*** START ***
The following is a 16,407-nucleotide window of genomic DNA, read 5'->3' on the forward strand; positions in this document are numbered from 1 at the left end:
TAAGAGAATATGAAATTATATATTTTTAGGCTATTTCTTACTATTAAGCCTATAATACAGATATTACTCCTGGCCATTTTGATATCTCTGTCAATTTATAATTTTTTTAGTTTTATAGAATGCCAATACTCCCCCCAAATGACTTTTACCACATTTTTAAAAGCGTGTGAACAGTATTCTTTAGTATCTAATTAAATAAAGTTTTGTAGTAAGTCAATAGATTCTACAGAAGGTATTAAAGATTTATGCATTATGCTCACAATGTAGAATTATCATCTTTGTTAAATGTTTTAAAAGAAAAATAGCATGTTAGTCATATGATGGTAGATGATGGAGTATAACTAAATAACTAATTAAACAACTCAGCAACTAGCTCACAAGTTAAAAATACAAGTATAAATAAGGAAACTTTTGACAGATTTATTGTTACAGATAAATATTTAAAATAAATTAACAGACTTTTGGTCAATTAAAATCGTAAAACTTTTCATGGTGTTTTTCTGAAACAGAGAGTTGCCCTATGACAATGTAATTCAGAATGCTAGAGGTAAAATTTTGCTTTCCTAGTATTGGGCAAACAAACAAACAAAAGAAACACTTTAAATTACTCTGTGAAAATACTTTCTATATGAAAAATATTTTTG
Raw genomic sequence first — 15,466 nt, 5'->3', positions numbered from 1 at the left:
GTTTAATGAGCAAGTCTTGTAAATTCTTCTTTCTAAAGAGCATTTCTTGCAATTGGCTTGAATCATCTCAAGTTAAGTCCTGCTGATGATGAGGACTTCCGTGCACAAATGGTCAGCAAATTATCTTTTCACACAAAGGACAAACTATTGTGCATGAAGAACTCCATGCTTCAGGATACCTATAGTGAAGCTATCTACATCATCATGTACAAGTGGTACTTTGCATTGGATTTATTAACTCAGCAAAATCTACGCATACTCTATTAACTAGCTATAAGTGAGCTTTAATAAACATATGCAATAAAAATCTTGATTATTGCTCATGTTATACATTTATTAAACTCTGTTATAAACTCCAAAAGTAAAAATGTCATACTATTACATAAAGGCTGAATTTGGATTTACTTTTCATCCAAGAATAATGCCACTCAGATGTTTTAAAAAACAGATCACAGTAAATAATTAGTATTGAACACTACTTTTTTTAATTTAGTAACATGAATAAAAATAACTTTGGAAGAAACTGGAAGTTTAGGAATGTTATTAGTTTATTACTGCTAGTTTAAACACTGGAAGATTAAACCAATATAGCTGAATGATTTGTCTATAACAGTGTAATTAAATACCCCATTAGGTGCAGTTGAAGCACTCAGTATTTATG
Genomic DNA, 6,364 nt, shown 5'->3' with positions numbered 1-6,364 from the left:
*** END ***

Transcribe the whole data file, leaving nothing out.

The following is a 16,407-nucleotide window of genomic DNA, read 5'->3' on the forward strand; positions in this document are numbered from 1 at the left end:
TAAGAGAATATGAAATTATATATTTTTAGGCTATTTCTTACTATTAAGCCTATAATACAGATATTACTCCTGGCCATTTTGATATCTCTGTCAATTTATAATTTTTTTAGTTTTATAGAATGCCAATACTCCCCCCAAATGACTTTTACCACATTTTTAAAAGCGTGTGAACAGTATTCTTTAGTATCTAATTAAATAAAGTTTTGTAGTAAGTCAATAGATTCTACAGAAGGTATTAAAGATTTATGCATTATGCTCACAATGTAGAATTATCATCTTTGTTAAATGTTTTAAAAGAAAAATAGCATGTTAGTCATATGATGGTAGATGATGGAGTATAACTAAATAACTAATTAAACAACTCAGCAACTAGCTCACAAGTTAAAAATACAAGTATAAATAAGGAAACTTTTGACAGATTTATTGTTACAGATAAATATTTAAAATAAATTAACAGACTTTTGGTCAATTAAAATCGTAAAACTTTTCATGGTGTTTTTCTGAAACAGAGAGTTGCCCTATGACAATGTAATTCAGAATGCTAGAGGTAAAATTTTGCTTTCCTAGTATTGGGCAAACAAACAAACAAAAGAAACACTTTAAATTACTCTGTGAAAATACTTTCTATATGAAAAATATTTTTG
Raw genomic sequence first — 15,466 nt, 5'->3', positions numbered from 1 at the left:
GTTTAATGAGCAAGTCTTGTAAATTCTTCTTTCTAAAGAGCATTTCTTGCAATTGGCTTGAATCATCTCAAGTTAAGTCCTGCTGATGATGAGGACTTCCGTGCACAAATGGTCAGCAAATTATCTTTTCACACAAAGGACAAACTATTGTGCATGAAGAACTCCATGCTTCAGGATACCTATAGTGAAGCTATCTACATCATCATGTACAAGTGGTACTTTGCATTGGATTTATTAACTCAGCAAAATCTACGCATACTCTATTAACTAGCTATAAGTGAGCTTTAATAAACATATGCAATAAAAATCTTGATTATTGCTCATGTTATACATTTATTAAACTCTGTTATAAACTCCAAAAGTAAAAATGTCATACTATTACATAAAGGCTGAATTTGGATTTACTTTTCATCCAAGAATAATGCCACTCAGATGTTTTAAAAAACAGATCACAGTAAATAATTAGTATTGAACACTACTTTTTTTAATTTAGTAACATGAATAAAAATAACTTTGGAAGAAACTGGAAGTTTAGGAATGTTATTAGTTTATTACTGCTAGTTTAAACACTGGAAGATTAAACCAATATAGCTGAATGATTTGTCTATAACAGTGTAATTAAATACCCCATTAGGTGCAGTTGAAGCACTCAGTATTTATG
Genomic DNA, 6,364 nt, shown 5'->3' with positions numbered 1-6,364 from the left: